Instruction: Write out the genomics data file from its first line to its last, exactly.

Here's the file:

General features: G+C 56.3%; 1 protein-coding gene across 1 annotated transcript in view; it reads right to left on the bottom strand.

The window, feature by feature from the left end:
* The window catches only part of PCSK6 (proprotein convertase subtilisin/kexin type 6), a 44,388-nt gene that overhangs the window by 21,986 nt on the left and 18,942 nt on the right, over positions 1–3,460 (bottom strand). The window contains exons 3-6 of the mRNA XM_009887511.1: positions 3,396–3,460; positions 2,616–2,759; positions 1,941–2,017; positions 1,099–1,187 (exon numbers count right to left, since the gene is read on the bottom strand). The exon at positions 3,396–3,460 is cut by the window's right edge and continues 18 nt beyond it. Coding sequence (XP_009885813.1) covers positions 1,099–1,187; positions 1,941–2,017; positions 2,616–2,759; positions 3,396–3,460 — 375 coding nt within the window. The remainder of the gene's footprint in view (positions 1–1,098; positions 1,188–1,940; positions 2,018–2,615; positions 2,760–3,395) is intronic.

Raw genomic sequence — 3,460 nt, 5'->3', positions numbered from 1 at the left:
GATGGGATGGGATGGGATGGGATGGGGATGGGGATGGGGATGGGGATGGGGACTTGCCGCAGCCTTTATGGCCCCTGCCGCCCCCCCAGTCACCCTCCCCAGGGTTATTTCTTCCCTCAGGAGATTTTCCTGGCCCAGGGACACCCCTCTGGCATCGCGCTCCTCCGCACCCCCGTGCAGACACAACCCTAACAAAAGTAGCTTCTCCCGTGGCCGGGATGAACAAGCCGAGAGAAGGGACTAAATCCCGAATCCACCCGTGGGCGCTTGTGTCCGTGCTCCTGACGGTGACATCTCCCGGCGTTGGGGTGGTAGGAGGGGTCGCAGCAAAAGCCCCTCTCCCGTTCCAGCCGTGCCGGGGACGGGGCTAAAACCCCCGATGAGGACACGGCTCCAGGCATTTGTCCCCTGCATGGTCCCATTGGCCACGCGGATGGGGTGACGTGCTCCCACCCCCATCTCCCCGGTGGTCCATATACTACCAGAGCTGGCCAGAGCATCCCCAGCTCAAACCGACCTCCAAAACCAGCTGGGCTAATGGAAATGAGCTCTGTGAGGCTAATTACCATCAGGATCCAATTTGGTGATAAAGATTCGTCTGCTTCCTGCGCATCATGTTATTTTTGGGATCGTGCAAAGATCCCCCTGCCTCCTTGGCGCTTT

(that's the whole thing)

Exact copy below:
General features: G+C 56.3%; 1 protein-coding gene across 1 annotated transcript in view; it reads right to left on the bottom strand.

The window, feature by feature from the left end:
* The window catches only part of PCSK6 (proprotein convertase subtilisin/kexin type 6), a 44,388-nt gene that overhangs the window by 21,986 nt on the left and 18,942 nt on the right, over positions 1–3,460 (bottom strand). The window contains exons 3-6 of the mRNA XM_009887511.1: positions 3,396–3,460; positions 2,616–2,759; positions 1,941–2,017; positions 1,099–1,187 (exon numbers count right to left, since the gene is read on the bottom strand). The exon at positions 3,396–3,460 is cut by the window's right edge and continues 18 nt beyond it. Coding sequence (XP_009885813.1) covers positions 1,099–1,187; positions 1,941–2,017; positions 2,616–2,759; positions 3,396–3,460 — 375 coding nt within the window. The remainder of the gene's footprint in view (positions 1–1,098; positions 1,188–1,940; positions 2,018–2,615; positions 2,760–3,395) is intronic.

Raw genomic sequence — 3,460 nt, 5'->3', positions numbered from 1 at the left:
GATGGGATGGGATGGGATGGGATGGGGATGGGGATGGGGATGGGGATGGGGACTTGCCGCAGCCTTTATGGCCCCTGCCGCCCCCCCAGTCACCCTCCCCAGGGTTATTTCTTCCCTCAGGAGATTTTCCTGGCCCAGGGACACCCCTCTGGCATCGCGCTCCTCCGCACCCCCGTGCAGACACAACCCTAACAAAAGTAGCTTCTCCCGTGGCCGGGATGAACAAGCCGAGAGAAGGGACTAAATCCCGAATCCACCCGTGGGCGCTTGTGTCCGTGCTCCTGACGGTGACATCTCCCGGCGTTGGGGTGGTAGGAGGGGTCGCAGCAAAAGCCCCTCTCCCGTTCCAGCCGTGCCGGGGACGGGGCTAAAACCCCCGATGAGGACACGGCTCCAGGCATTTGTCCCCTGCATGGTCCCATTGGCCACGCGGATGGGGTGACGTGCTCCCACCCCCATCTCCCCGGTGGTCCATATACTACCAGAGCTGGCCAGAGCATCCCCAGCTCAAACCGACCTCCAAAACCAGCTGGGCTAATGGAAATGAGCTCTGTGAGGCTAATTACCATCAGGATCCAATTTGGTGATAAAGATTCGTCTGCTTCCTGCGCATCATGTTATTTTTGGGATCGTGCAAAGATCCCCCTGCCTCCTTGGCGCTTT